Ans. (a)River Cauvery has formed three big islands on her journey from Talacauvery to join the Bay of Bengal Sea. The islands are Srirangapattnam, Shivasamudram in Karnataka and Srirangam in Tamil Nadu. All the three islands are pilgrimage centers with temples dedicated to Lord Ranganatha.
Consider the following rivers:[1996] 1.Kishenganga 2.Ganga 3.Wainganga 4.Penganga The correct sequence of these rivers when arranged in the north-south direction is (a)1, 2, 3, 4 (b)2, 1, 3, 4 (c)2, 1, 4, 3 (d)1, 2, 4, 3
Ans..(a)Kishenganga river is called Neelam river in Jammu & Kashmir. Ganga river originates from Gangotri glacier in Uttarakhand. Wainganga originates about 12 km from Mundara village of Seoni district in southern slopes of Satpura range of Madhya Pradesh. Penganga is river found in Yavatmal District of Maharashtra.
Match List-I with List-II and select the correct answer: [1997]
List-I (Climatic conditions) List-II (Reasons)
A.Madras is warmer 1.North-east monsoon than Calcutta
B.Snowfall in Himalayas 2.Altitude
C.Rainfall decreases from 3.Western depressions West Bengal to Punjab
D.Sutlej-Ganga plain gets 4.Distance from the sea some rain in winter 5. Latitude Codes:
(a)A – 1; B – 2; C – 4; D – 5
(b)A – 4; B – 5; C – 1; D – 3
(c)A – 5; B – 2; C – 4; D – 3
(d)A – 5; B – 1; C – 3; D – 4
Ans..(c)Madras is warmer than Calcutta. Madras lies 13°08'17" N latitude which is much near to equator than Calcutta, which is 22°56'67" N. Show fall occurs in Himalayas due to its higher attitude. Rainfall decreases from West Bengal to Punjab due to distrance from sea West Bengal is near to sea than Punjab. Sutluj-Ganga plain gets some rain in winter due to western distrubance.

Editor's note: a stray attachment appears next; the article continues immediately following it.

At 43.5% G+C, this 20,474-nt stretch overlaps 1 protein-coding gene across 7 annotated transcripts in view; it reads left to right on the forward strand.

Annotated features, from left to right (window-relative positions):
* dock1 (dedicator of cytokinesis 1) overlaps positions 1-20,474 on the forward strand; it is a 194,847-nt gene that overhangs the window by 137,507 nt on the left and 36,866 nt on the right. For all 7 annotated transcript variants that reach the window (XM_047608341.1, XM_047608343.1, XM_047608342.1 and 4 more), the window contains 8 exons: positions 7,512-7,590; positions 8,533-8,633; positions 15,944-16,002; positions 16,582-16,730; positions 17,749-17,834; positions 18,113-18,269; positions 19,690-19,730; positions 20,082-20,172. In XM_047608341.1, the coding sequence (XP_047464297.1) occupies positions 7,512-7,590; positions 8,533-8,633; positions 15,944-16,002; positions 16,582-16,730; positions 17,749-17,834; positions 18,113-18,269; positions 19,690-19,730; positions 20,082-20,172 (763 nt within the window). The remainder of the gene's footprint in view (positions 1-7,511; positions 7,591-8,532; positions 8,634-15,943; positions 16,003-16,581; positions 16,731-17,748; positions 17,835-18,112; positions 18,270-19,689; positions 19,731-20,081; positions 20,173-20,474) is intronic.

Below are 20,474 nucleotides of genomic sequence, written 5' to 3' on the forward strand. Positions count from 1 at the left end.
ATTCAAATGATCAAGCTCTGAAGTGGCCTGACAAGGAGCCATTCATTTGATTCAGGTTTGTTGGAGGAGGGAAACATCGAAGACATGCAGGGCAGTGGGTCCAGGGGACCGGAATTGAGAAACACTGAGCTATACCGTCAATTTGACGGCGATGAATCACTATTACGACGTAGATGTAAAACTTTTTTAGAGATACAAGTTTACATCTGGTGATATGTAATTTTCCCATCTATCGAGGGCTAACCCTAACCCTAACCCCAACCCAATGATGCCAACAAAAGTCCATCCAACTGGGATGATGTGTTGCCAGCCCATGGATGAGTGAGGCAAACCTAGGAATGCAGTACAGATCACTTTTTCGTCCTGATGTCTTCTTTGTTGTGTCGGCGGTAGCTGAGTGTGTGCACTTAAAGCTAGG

The Alamatti is on the river:[1997] (a)Godavari (b)Kavery (c)Krishna (d)Mahanadi
Ans (c)The Alamatti dam is build on the river Krishna in Karnataka. It is a multi-purpose project. The water is used in canal irrigation and hydroelectric production.
Which one of the following east flowing rivers of India has rift valley due to down warping?[1998] (a)Damodar (b)Mahanadi (c)Sone (d)Yamuna
Ans (a)Damodar is a east flowing river with rift valley due to down warping. Down warp denotes a segment of the earth’s crust that is broadly bent downward.
Which one of the following statements is not true?[2000] (a) Ghaggar's water is utilised in the Indira Gandhi canal (b)Narmada rises from Amarkantak region (c)Nizam Sagar is situated on the Manjra river (d)Penganga is a tributary of the Godavari
Ans (a)Indira Gandhi Canal originated from Harike barrage at Sultanpur on Sutlej but Ghaggar is a tributary of river Saraswati, which ends in the Thar desert.